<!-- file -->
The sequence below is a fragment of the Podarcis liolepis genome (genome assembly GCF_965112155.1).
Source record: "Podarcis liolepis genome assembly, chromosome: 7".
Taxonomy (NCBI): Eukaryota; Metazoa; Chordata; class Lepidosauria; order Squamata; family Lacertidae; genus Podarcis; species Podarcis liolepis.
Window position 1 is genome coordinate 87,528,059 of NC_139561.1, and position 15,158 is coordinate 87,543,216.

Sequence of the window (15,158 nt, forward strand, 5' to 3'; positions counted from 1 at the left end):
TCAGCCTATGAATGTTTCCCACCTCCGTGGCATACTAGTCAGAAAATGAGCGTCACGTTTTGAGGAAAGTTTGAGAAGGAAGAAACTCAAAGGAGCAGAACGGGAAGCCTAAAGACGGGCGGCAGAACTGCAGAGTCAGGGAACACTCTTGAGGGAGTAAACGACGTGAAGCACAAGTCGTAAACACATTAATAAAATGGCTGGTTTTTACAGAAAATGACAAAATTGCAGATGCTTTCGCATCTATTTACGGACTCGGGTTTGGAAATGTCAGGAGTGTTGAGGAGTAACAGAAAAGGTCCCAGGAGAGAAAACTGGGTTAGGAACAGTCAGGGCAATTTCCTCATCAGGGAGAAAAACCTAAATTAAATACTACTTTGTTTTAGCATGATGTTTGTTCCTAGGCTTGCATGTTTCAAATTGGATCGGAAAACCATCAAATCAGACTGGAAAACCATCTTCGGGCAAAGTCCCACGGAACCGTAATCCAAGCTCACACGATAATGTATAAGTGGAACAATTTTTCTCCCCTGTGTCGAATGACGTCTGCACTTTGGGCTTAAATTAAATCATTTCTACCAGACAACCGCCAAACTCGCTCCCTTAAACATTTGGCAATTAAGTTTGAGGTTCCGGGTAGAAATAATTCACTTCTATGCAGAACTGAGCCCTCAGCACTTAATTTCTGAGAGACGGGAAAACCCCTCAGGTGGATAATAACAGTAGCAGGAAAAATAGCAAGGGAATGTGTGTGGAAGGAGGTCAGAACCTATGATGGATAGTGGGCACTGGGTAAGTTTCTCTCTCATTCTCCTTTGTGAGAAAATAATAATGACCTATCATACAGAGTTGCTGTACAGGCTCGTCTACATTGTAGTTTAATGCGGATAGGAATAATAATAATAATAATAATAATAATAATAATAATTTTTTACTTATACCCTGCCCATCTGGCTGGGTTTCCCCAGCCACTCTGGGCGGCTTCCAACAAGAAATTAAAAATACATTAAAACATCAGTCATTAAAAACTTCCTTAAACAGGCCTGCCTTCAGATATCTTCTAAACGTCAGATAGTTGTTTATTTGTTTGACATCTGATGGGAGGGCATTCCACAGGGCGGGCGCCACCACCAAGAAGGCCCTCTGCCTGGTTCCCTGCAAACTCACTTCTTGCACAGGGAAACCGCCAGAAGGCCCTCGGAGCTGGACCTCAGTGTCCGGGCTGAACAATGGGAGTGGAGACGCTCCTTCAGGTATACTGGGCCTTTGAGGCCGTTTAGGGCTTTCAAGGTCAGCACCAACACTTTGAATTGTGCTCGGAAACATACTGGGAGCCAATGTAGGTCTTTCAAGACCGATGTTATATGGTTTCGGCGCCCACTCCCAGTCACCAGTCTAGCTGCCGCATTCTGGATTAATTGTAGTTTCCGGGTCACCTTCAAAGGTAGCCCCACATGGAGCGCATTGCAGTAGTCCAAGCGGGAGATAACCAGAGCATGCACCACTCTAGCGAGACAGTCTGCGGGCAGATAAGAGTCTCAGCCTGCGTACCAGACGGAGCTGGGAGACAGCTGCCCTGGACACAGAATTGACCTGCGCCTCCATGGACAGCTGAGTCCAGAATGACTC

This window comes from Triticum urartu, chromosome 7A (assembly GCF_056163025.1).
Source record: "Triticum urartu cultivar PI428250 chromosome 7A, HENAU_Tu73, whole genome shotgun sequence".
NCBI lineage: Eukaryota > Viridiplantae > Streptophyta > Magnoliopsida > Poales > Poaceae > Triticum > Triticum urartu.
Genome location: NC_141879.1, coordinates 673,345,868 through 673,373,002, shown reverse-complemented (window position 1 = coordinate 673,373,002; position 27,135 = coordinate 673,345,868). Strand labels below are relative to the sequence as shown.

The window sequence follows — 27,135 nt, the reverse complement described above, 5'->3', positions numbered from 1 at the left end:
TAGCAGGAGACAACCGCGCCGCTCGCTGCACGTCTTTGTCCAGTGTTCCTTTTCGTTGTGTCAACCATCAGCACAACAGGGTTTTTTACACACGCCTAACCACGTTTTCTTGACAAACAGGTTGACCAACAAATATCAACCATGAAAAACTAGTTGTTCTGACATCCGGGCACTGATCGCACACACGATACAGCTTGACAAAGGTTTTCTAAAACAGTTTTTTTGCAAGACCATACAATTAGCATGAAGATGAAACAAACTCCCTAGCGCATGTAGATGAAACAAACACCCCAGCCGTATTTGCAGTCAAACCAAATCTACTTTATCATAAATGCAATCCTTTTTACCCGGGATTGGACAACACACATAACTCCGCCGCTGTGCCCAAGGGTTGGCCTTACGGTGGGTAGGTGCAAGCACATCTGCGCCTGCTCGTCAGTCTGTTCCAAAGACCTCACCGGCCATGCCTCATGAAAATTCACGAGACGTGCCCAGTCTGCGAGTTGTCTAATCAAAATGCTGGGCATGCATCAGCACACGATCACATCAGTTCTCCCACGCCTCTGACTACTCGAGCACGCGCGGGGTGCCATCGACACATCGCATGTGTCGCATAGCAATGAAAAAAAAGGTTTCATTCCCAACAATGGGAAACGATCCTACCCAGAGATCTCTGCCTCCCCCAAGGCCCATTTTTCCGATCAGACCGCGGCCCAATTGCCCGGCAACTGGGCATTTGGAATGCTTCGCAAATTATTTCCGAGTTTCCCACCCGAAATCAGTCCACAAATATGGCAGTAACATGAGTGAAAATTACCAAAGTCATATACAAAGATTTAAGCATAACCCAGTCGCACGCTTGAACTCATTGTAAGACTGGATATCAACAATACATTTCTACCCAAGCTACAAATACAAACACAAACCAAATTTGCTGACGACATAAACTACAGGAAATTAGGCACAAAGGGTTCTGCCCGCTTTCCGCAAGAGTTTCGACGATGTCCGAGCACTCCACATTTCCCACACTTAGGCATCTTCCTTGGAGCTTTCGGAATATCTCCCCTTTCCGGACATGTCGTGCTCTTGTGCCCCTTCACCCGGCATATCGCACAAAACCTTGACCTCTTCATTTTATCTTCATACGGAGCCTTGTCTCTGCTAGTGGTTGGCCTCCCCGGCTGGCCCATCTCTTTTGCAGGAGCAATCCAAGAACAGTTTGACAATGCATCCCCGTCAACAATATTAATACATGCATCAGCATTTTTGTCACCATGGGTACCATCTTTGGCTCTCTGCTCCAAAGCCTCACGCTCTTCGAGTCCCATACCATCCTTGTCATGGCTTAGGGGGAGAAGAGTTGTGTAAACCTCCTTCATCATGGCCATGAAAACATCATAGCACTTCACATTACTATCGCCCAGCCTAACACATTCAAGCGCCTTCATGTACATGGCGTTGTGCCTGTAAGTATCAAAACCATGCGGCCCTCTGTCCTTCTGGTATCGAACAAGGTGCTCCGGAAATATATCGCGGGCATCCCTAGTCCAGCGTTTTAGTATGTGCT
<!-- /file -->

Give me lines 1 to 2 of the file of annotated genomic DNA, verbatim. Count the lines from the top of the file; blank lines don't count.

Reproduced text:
The sequence below is a fragment of the Podarcis liolepis genome (genome assembly GCF_965112155.1).
Source record: "Podarcis liolepis genome assembly, chromosome: 7".